I stumbled on a really interesting blog last night while surfing the net for Chinese language instructional websites. Its about an American expat who took a job at a barbershop in Fuzhou, China for one month – as a regular employee, no special treatment – to gain insight into what life might be like for the average citizen. For that month he worked 11 hours a day for 27 days, barely earning 40 cents an hour. Just like each of his Chinese coworkers. I highly suggest you give it a read – starting from the beginning. It’s worth it.
You know, I’ve often thought about how rough these Japanese salarymen have it – making so much less than their American counterparts, working so much longer, and having to put up with so much more bureaucratic nonsense. But do they really have it that bad? It’s just astonishing to imagine how many people in the world work day and night in order to afford a tiny steamed bun for lunch and a dirty cot to sleep on. Even burger flippers in the US make more in an hour than these Chinese laborers make in a day. Yes, 40 cents goes way farther in China than in the West. But still.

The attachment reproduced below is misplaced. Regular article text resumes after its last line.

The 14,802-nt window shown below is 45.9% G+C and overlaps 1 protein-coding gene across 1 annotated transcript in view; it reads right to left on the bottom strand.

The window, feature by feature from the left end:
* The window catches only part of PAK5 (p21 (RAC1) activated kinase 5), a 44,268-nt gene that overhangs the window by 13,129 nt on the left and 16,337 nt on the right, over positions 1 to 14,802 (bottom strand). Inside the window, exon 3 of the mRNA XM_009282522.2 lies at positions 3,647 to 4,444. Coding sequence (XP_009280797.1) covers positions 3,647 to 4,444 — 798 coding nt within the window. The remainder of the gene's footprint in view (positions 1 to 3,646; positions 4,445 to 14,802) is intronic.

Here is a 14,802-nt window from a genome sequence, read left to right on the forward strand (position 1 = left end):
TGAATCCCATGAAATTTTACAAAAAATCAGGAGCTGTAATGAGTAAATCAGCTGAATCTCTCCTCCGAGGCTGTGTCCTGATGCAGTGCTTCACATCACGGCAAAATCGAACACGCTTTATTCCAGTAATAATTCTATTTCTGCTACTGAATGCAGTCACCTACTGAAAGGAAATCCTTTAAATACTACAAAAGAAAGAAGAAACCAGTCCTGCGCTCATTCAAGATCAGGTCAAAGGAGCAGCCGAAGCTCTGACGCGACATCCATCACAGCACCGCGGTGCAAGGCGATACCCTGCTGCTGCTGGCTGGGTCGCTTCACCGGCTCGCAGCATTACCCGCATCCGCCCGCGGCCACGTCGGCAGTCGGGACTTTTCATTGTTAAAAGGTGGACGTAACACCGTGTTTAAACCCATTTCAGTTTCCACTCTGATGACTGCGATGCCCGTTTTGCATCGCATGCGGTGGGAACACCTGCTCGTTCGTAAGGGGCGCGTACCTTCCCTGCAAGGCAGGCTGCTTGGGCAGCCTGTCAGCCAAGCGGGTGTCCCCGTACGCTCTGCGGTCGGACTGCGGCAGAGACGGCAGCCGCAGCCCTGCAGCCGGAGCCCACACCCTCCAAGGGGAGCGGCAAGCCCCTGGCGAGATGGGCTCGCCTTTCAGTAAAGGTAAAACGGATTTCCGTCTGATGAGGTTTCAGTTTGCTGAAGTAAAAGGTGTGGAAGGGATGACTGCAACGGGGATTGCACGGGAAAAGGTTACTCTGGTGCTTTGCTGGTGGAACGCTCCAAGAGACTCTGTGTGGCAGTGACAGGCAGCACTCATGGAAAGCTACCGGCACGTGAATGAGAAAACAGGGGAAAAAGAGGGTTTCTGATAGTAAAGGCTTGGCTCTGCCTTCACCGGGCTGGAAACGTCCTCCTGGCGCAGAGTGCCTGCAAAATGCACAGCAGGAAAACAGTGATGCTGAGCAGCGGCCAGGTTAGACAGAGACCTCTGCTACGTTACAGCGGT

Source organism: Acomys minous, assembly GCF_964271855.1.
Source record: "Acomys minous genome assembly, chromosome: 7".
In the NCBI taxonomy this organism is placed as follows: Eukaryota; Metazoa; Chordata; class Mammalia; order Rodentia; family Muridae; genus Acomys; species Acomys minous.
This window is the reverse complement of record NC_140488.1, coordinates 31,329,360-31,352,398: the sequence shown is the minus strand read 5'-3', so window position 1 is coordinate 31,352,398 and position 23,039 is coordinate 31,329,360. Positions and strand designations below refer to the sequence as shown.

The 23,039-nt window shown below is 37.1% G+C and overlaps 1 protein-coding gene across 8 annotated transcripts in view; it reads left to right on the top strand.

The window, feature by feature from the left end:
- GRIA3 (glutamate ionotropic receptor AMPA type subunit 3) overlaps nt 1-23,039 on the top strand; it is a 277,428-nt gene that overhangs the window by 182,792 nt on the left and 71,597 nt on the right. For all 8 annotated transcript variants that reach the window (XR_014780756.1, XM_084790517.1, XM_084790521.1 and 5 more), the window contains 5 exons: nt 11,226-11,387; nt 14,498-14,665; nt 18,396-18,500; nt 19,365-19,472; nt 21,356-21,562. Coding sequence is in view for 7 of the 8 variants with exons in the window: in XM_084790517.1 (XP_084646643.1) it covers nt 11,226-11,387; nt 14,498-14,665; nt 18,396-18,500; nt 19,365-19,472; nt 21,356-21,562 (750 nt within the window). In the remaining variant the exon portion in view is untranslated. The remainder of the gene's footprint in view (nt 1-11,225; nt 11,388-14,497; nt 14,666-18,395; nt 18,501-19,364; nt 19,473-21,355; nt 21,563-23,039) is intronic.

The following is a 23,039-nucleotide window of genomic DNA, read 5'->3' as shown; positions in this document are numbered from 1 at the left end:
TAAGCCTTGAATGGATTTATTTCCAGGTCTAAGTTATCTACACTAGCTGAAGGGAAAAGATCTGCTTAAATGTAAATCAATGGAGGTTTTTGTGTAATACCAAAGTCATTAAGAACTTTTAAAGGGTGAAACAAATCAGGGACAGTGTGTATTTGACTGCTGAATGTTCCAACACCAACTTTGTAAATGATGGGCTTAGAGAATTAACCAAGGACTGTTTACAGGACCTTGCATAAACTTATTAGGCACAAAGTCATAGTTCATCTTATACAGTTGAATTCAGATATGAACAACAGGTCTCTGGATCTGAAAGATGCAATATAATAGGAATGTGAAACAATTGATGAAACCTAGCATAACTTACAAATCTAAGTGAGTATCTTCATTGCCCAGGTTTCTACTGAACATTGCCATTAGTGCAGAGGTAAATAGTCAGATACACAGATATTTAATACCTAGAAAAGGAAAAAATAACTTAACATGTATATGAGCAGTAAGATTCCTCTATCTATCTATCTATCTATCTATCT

As for why I was reading Chinese language websites in the first place, I’ve been finding myself strangely fascinated with China recently. It’s been my intention for some time to take up the language upon “completion” of Japanese – once I’m good enough to pass the Level 1 proficiency test, certifying “native-level competency” (debatable). But lately this interest has been growing by leaps and bounds. Which is surprising, because after visiting China back in 2005 I really didn’t leave with that high an opinion of the place.
Maybe the interest has stemmed from my changing perspective on life in Japan, from my increased comfort with the Japanese language, or simply from my general desire to experience new people, cultures, and languages. When I first started learning Japanese it sounded like a complete jumble of nonsense – unrecognizable even as a language – but now it sounds almost as natural to me as English. Chinese, on the other hand, still sounds mysterious, like a nonsensical stream of rising and falling tones. Can such a stream really contain distinct words, phrases, and ideas? I know it must. And I want to understand how.